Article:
Download 3D graphics tools for sound collections
Most of the current tools for working with sound work on single soundfiles, use 2D graphics and offer limited interaction to the user. In this paper we describe a set of tools for working with collections of sounds that are based on interactive 3D graphics. These tools form two families: sound analysis visualization displays and model-based controllers for sound synthesis algorithms. We describe the general techniques we have used to develop these tools and give specific case studies from each family. Several collections of sounds were used for development and evaluation. These are: a set of musical instrument tones, a set of sound effects, a set of FM radio audio clips belonging to several music genres, and a set of mp3 rock song snippets.
Download Human Perception and Computer Extraction of Musical Beat Strength
Musical signals exhibit periodic temporal structure that create the sensation of rhythm. In order to model, analyze, and retrieve musical signals it is important to automatically extract rhythmic information. To somewhat simplify the problem, automatic algorithms typically only extract information about the main beat of the signal which can be loosely defined as the regular periodic sequence of pulses corresponding to where a human would tap his foot while listening to the music. In these algorithms, the beat is characterized by its frequency (tempo), phase (accent locations) and a confidence measure about its detection. The main focus of this paper is the concept of Beat Strength, which will be loosely defined as one rhythmic characteristic that could allow to discriminate between two pieces of music having the same tempo. Using this definition, we might say that a piece of Hard Rock has a higher beat strength than a piece of Classical Music at the same tempo. Characteristics related to Beat Strength have been implicitely used in automatic beat detection algorithms and shown to be as important as tempo information for music classification and retrieval. In the work presented in this paper, a user study exploring the perception of Beat Strength was conducted and the results were used to calibrate and explore automatic Beat Strength measures based on the calculation of Beat Histograms.
Download MOSIEVIUS: Feature driven interactive audio mosaicing
The process of creating an audio mosaic consists of the concatenation of segments of sound. Segments are chosen to correspond best with a description of a target sound specified by the desired features of the final mosaic. Current audio mosaicing techniques take advantage of the description of future target units in order to make more intelligent decisions when choosing individual segments. In this paper, we investigate ways to expand mosaicing techniques in order to use the mosaicing process as an interactive means of musical expression in real time. In our system, the user can interactively choose the specification of the target as well as the source signals from which the mosaic is composed. These means of control are incorporated into MoSievius, a framework intended for the rapid implementation of different interactive mosaicing techniques. Its integral means of control, the Sound Sieve, provides real-time control over the source selection process when creating an audio mosaic. We discuss a number of new real-time effects that can be achieved through use of the Sound Sieve.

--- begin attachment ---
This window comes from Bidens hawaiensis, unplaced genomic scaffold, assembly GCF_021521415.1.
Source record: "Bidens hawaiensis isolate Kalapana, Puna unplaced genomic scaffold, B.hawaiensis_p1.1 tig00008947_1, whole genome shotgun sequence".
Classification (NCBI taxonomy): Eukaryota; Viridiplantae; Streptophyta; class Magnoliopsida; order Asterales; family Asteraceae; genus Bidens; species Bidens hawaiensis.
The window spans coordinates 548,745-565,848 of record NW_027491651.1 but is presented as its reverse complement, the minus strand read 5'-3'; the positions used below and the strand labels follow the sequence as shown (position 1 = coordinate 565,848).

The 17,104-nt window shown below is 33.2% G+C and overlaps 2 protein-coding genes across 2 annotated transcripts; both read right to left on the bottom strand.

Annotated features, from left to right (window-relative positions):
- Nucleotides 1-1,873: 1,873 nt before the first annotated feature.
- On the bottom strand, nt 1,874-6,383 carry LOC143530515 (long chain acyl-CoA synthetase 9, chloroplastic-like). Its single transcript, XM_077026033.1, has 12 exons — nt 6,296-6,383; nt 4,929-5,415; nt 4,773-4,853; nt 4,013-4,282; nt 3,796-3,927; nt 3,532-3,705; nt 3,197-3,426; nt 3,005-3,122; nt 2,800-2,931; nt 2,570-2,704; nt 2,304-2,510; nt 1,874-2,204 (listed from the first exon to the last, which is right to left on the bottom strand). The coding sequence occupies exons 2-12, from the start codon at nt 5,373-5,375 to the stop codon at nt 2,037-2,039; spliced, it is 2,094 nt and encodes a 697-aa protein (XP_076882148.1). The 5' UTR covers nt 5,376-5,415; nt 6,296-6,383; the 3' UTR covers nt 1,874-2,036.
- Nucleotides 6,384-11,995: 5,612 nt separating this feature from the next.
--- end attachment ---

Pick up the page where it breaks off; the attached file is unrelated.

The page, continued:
Download Real-time dissonancizers: Two dissonance-augmenting audio effects
We present two simple perceptually motivated audio effects designed to increase the perceived sensory dissonance/roughness (a process we call “dissonancization”) of audio input. The first involves heterodyning multiple bands of the audio signal at different frequencies to break each sinusoid in each band into two sinusoids separated in frequency by the amount that Kameoka and Kuriyagawa [1] predict will produce a maximally dissonant effect. The second attempts to increase the depth of modulation caused by existing beating partials by exponentiating the amplitude envelope within small bands, enhancing the perceived roughness already present in the signal. The first algorithm can produce very dramatic effects even for very consonant inputs, whereas the second tends to produce a more subtle effect. Both algorithms are quite simple to understand and implement and computationally inexpensive enough to be used in real time, but produce perceptually interesting results. The effects can be selectively applied so as to affect only desired frequency ranges, and can be continuously controlled (e.g. in a performance context) to have more or less impact.